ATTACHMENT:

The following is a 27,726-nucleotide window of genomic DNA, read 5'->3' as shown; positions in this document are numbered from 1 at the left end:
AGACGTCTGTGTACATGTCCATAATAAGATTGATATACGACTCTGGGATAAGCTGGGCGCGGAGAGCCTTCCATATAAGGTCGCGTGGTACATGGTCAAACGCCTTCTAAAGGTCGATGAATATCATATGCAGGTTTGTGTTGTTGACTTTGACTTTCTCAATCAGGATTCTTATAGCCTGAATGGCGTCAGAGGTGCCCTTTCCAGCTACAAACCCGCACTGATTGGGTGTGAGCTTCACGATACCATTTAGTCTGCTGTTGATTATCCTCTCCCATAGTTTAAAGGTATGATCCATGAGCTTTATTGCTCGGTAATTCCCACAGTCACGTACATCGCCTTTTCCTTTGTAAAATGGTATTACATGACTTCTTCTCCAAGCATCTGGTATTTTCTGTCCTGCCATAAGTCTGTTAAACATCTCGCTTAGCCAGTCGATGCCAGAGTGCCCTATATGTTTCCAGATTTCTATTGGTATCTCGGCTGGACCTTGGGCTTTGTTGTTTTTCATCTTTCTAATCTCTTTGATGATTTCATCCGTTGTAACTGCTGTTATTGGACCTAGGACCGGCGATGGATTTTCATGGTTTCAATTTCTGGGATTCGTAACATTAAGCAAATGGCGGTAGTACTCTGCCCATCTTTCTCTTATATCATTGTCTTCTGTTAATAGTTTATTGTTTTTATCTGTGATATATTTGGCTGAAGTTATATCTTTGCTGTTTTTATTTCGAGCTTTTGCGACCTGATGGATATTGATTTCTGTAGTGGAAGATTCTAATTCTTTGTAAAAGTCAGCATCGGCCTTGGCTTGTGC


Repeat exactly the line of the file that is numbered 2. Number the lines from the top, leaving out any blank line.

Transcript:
AGACGTCTGTGTACATGTCCATAATAAGATTGATATACGACTCTGGGATAAGCTGGGCGCGGAGAGCCTTCCATATAAGGTCGCGTGGTACATGGTCAAACGCCTTCTAAAGGTCGATGAATATCATATGCAGGTTTGTGTTGTTGACTTTGACTTTCTCAATCAGGATTCTTATAGCCTGAATGGCGTCAGAGGTGCCCTTTCCAGCTACAAACCCGCACTGATTGGGTGTGAGCTTCACGATACCATTTAGTCTGCTGTTGATTATCCTCTCCCATAGTTTAAAGGTATGATCCATGAGCTTTATTGCTCGGTAATTCCCACAGTCACGTACATCGCCTTTTCCTTTGTAAAATGGTATTACATGACTTCTTCTCCAAGCATCTGGTATTTTCTGTCCTGCCATAAGTCTGTTAAACATCTCGCTTAGCCAGTCGATGCCAGAGTGCCCTATATGTTTCCAGATTTCTATTGGTATCTCGGCTGGACCTTGGGCTTTGTTGTTTTTCATCTTTCTAATCTCTTTGATGATTTCATCCGTTGTAACTGCTGTTATTGGACCTAGGACCGGCGATGGATTTTCATGGTTTCAATTTCTGGGATTCGTAACATTAAGCAAATGGCGGTAGTACTCTGCCCATCTTTCTCTTATATCATTGTCTTCTGTTAATAGTTTATTGTTTTTATCTGTGATATATTTGGCTGAAGTTATATCTTTGCTGTTTTTATTTCGAGCTTTTGCGACCTGATGGATATTGATTTCTGTAGTGGAAGATTCTAATTCTTTGTAAAAGTCAGCATCGGCCTTGGCTTGTGC